San Francisco Chronicle (07.13.07) - Tuesday, July 17, 2007
A recent study found no additional protective effect against
HIV for women using a latex diaphragm and lubricant gel during
sex when compared with condom use alone. The three-year
randomized study enrolled about 5,000 women ages 18-49 in
Durban and Johannesburg, South Africa, and in Harare,
Zimbabwe. Average follow-up was 18 months.
Half the group received diaphragms and a lubricant, and both
groups received condoms and HIV/AIDS counseling, especially on
how to have their partners use condoms. Among the diaphragm-
condom-lubricant group, there were 158 infections, compared to
151 infections among women given condoms and counseling only.
About 4 percent became infected in each group.
The diaphragm participants admitted using the device only 70
percent of the time, surprising and disappointing researchers,
said Nancy Padian, executive director of the University of
California-San Francisco Women's Global Health Improvement.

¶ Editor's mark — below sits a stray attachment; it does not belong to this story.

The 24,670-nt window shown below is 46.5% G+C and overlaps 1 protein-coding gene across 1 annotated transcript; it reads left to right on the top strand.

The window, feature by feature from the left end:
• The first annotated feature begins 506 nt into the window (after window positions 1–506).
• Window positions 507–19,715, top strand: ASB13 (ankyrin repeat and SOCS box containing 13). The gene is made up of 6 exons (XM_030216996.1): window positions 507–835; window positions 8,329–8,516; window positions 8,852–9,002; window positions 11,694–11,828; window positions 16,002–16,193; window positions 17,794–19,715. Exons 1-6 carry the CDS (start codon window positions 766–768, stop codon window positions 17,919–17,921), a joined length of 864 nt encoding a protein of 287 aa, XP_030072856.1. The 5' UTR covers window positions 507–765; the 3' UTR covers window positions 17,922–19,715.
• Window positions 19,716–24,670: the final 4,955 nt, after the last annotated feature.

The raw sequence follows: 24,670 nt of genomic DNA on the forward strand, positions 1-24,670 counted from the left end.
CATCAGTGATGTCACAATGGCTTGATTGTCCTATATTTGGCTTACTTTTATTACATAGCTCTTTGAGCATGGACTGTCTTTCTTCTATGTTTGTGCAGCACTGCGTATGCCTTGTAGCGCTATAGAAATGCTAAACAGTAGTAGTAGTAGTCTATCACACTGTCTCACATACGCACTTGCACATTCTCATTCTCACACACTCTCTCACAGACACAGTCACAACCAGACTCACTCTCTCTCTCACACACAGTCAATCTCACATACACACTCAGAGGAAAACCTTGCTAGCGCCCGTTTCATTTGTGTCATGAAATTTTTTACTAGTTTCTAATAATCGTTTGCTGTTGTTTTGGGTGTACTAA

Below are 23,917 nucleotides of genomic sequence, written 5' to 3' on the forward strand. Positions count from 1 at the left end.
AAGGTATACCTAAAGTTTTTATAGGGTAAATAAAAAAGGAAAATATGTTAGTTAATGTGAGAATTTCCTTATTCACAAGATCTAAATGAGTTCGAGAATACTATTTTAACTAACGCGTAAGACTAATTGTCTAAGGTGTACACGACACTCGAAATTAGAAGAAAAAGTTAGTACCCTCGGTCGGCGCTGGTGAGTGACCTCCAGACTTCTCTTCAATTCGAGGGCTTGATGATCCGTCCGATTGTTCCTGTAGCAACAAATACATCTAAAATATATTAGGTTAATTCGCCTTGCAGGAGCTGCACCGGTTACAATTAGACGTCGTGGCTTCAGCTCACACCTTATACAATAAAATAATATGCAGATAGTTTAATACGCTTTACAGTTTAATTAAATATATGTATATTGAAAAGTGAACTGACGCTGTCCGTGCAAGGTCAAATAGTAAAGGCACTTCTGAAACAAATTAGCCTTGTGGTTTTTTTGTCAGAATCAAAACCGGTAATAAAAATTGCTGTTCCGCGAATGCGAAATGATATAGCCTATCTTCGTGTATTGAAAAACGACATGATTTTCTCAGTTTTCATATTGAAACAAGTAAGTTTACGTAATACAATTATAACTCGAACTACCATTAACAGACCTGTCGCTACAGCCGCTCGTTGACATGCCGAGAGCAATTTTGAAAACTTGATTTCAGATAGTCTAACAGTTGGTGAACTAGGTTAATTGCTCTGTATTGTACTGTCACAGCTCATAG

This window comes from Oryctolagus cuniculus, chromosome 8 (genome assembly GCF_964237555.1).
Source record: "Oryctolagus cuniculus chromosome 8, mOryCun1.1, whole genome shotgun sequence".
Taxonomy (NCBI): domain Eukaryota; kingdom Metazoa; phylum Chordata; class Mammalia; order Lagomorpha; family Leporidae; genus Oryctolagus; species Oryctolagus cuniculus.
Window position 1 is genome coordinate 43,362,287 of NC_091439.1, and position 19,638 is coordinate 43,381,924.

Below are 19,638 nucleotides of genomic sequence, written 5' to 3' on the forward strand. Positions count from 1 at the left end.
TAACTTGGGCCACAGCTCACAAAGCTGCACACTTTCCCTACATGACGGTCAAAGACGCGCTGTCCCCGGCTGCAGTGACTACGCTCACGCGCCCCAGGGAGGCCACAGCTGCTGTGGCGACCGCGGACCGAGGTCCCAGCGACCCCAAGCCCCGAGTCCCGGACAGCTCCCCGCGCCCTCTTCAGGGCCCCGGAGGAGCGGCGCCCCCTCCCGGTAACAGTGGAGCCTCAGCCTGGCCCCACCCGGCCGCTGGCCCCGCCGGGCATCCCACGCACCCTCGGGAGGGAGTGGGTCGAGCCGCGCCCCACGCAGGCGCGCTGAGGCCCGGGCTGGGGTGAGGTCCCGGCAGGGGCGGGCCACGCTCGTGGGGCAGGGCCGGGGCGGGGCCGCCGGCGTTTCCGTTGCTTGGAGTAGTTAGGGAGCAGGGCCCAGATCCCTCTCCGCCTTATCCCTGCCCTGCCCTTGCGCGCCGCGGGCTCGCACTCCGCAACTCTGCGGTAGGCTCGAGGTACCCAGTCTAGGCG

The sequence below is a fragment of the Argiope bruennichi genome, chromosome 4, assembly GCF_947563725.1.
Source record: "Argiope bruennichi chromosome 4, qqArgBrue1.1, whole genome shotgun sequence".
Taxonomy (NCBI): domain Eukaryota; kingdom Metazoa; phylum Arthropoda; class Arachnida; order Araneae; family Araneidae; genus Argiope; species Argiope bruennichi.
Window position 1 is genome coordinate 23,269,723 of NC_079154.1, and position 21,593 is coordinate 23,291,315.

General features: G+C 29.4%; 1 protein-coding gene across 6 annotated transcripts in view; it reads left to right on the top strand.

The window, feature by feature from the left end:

The diaphragm group also admitted male partners used condoms
only 54 percent of the time, compared to 85 percent male
condom use for the condoms-only trial participants.
"It's very, very disappointing, of course," said Padian, the
study's leader. "We were hoping to find a protective effect.
It's taken me a long time to get over how devastating this
is." Padian said the study was not designed to assess the
protective efficacies of diaphragms compared with condoms
against HIV infection. The Bill & Melinda Gates Foundation was
a strong backer of the trial, which was meant to develop
female-controlled HIV prevention methods, as females face a
higher infection risk.
The full study, "Diaphragm and Lubricant Gel for Prevention of
HIV Acquisition in Southern African Women: A Randomized
Controlled Trial," was published online in The Lancet (2007;